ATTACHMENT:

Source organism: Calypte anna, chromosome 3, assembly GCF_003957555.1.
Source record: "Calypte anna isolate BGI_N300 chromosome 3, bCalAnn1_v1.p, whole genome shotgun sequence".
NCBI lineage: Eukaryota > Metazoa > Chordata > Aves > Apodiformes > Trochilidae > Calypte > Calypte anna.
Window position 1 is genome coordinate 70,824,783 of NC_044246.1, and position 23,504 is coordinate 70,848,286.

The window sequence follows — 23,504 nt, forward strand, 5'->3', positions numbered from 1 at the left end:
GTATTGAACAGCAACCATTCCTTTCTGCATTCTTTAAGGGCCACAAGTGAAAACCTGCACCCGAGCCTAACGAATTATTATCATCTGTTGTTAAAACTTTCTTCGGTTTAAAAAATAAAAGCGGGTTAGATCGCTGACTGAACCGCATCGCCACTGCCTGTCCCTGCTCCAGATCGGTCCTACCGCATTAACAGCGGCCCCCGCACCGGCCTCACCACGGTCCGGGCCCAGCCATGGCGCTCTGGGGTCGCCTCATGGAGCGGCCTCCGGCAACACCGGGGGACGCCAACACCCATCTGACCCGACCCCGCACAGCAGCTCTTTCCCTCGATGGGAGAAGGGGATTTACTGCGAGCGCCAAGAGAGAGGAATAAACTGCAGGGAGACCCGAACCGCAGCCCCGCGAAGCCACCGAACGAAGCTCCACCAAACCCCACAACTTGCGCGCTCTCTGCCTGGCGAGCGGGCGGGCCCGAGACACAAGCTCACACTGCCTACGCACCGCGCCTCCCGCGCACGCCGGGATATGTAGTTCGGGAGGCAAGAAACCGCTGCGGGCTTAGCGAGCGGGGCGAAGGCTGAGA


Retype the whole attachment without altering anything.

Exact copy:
Source organism: Calypte anna, chromosome 3, assembly GCF_003957555.1.
Source record: "Calypte anna isolate BGI_N300 chromosome 3, bCalAnn1_v1.p, whole genome shotgun sequence".
NCBI lineage: Eukaryota > Metazoa > Chordata > Aves > Apodiformes > Trochilidae > Calypte > Calypte anna.
Window position 1 is genome coordinate 70,824,783 of NC_044246.1, and position 23,504 is coordinate 70,848,286.

The window sequence follows — 23,504 nt, forward strand, 5'->3', positions numbered from 1 at the left end:
GTATTGAACAGCAACCATTCCTTTCTGCATTCTTTAAGGGCCACAAGTGAAAACCTGCACCCGAGCCTAACGAATTATTATCATCTGTTGTTAAAACTTTCTTCGGTTTAAAAAATAAAAGCGGGTTAGATCGCTGACTGAACCGCATCGCCACTGCCTGTCCCTGCTCCAGATCGGTCCTACCGCATTAACAGCGGCCCCCGCACCGGCCTCACCACGGTCCGGGCCCAGCCATGGCGCTCTGGGGTCGCCTCATGGAGCGGCCTCCGGCAACACCGGGGGACGCCAACACCCATCTGACCCGACCCCGCACAGCAGCTCTTTCCCTCGATGGGAGAAGGGGATTTACTGCGAGCGCCAAGAGAGAGGAATAAACTGCAGGGAGACCCGAACCGCAGCCCCGCGAAGCCACCGAACGAAGCTCCACCAAACCCCACAACTTGCGCGCTCTCTGCCTGGCGAGCGGGCGGGCCCGAGACACAAGCTCACACTGCCTACGCACCGCGCCTCCCGCGCACGCCGGGATATGTAGTTCGGGAGGCAAGAAACCGCTGCGGGCTTAGCGAGCGGGGCGAAGGCTGAGA